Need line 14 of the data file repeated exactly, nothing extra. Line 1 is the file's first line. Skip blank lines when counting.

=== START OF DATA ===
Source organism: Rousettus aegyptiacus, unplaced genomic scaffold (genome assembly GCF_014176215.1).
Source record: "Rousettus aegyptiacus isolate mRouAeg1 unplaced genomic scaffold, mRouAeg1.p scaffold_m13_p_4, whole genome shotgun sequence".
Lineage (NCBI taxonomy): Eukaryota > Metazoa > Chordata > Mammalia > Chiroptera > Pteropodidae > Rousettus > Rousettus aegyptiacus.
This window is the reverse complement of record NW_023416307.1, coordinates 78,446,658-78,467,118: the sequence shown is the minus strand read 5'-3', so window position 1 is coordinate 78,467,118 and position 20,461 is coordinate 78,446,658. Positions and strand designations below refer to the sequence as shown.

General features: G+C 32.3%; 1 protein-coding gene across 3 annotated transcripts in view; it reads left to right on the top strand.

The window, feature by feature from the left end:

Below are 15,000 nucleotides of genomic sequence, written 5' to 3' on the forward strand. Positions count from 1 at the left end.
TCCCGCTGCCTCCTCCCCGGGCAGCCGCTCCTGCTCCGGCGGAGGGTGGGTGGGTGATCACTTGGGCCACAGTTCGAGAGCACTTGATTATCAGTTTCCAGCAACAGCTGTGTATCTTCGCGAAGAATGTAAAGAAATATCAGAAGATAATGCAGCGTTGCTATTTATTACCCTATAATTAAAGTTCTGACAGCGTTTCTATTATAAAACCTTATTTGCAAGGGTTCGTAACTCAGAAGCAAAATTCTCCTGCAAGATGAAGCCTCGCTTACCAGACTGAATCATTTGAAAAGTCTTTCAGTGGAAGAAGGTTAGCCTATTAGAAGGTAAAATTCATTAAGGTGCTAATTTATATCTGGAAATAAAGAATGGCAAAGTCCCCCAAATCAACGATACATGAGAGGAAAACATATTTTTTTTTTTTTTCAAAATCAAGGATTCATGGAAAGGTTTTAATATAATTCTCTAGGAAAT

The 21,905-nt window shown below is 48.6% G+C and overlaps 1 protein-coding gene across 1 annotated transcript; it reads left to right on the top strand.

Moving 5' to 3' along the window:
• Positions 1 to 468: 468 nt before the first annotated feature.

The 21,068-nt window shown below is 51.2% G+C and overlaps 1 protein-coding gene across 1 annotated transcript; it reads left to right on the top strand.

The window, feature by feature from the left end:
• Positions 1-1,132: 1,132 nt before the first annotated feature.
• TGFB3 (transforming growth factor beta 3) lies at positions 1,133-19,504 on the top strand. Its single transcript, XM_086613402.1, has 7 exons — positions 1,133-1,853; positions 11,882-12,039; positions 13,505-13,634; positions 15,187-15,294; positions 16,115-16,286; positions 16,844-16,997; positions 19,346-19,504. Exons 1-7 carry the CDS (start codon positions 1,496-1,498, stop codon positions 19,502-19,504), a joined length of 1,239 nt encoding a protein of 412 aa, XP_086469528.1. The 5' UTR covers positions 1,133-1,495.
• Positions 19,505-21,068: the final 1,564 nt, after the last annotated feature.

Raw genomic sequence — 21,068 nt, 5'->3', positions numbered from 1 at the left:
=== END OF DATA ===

• Positions 1-1,132: 1,132 nt before the first annotated feature.